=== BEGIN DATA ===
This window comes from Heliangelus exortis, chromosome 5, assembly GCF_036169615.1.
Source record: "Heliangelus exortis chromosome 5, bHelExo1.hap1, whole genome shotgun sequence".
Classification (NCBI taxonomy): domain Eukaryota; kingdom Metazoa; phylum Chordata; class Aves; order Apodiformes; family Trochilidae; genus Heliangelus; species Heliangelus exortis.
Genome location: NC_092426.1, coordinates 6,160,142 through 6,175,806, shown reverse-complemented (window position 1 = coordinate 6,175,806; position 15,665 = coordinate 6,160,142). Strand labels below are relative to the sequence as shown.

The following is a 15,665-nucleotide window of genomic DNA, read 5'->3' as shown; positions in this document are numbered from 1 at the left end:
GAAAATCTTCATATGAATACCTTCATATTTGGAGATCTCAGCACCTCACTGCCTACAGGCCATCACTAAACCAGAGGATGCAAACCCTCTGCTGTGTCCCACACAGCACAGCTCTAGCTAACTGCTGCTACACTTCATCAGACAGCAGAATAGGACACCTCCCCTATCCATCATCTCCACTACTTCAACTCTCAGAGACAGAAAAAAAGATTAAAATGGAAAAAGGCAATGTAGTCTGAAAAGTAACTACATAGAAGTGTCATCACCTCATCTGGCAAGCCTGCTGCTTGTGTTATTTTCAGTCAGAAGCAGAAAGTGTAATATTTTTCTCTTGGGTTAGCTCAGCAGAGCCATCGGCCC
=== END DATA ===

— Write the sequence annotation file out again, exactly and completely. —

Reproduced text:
This window comes from Heliangelus exortis, chromosome 5, assembly GCF_036169615.1.
Source record: "Heliangelus exortis chromosome 5, bHelExo1.hap1, whole genome shotgun sequence".
Classification (NCBI taxonomy): domain Eukaryota; kingdom Metazoa; phylum Chordata; class Aves; order Apodiformes; family Trochilidae; genus Heliangelus; species Heliangelus exortis.
Genome location: NC_092426.1, coordinates 6,160,142 through 6,175,806, shown reverse-complemented (window position 1 = coordinate 6,175,806; position 15,665 = coordinate 6,160,142). Strand labels below are relative to the sequence as shown.

The following is a 15,665-nucleotide window of genomic DNA, read 5'->3' as shown; positions in this document are numbered from 1 at the left end:
GAAAATCTTCATATGAATACCTTCATATTTGGAGATCTCAGCACCTCACTGCCTACAGGCCATCACTAAACCAGAGGATGCAAACCCTCTGCTGTGTCCCACACAGCACAGCTCTAGCTAACTGCTGCTACACTTCATCAGACAGCAGAATAGGACACCTCCCCTATCCATCATCTCCACTACTTCAACTCTCAGAGACAGAAAAAAAGATTAAAATGGAAAAAGGCAATGTAGTCTGAAAAGTAACTACATAGAAGTGTCATCACCTCATCTGGCAAGCCTGCTGCTTGTGTTATTTTCAGTCAGAAGCAGAAAGTGTAATATTTTTCTCTTGGGTTAGCTCAGCAGAGCCATCGGCCC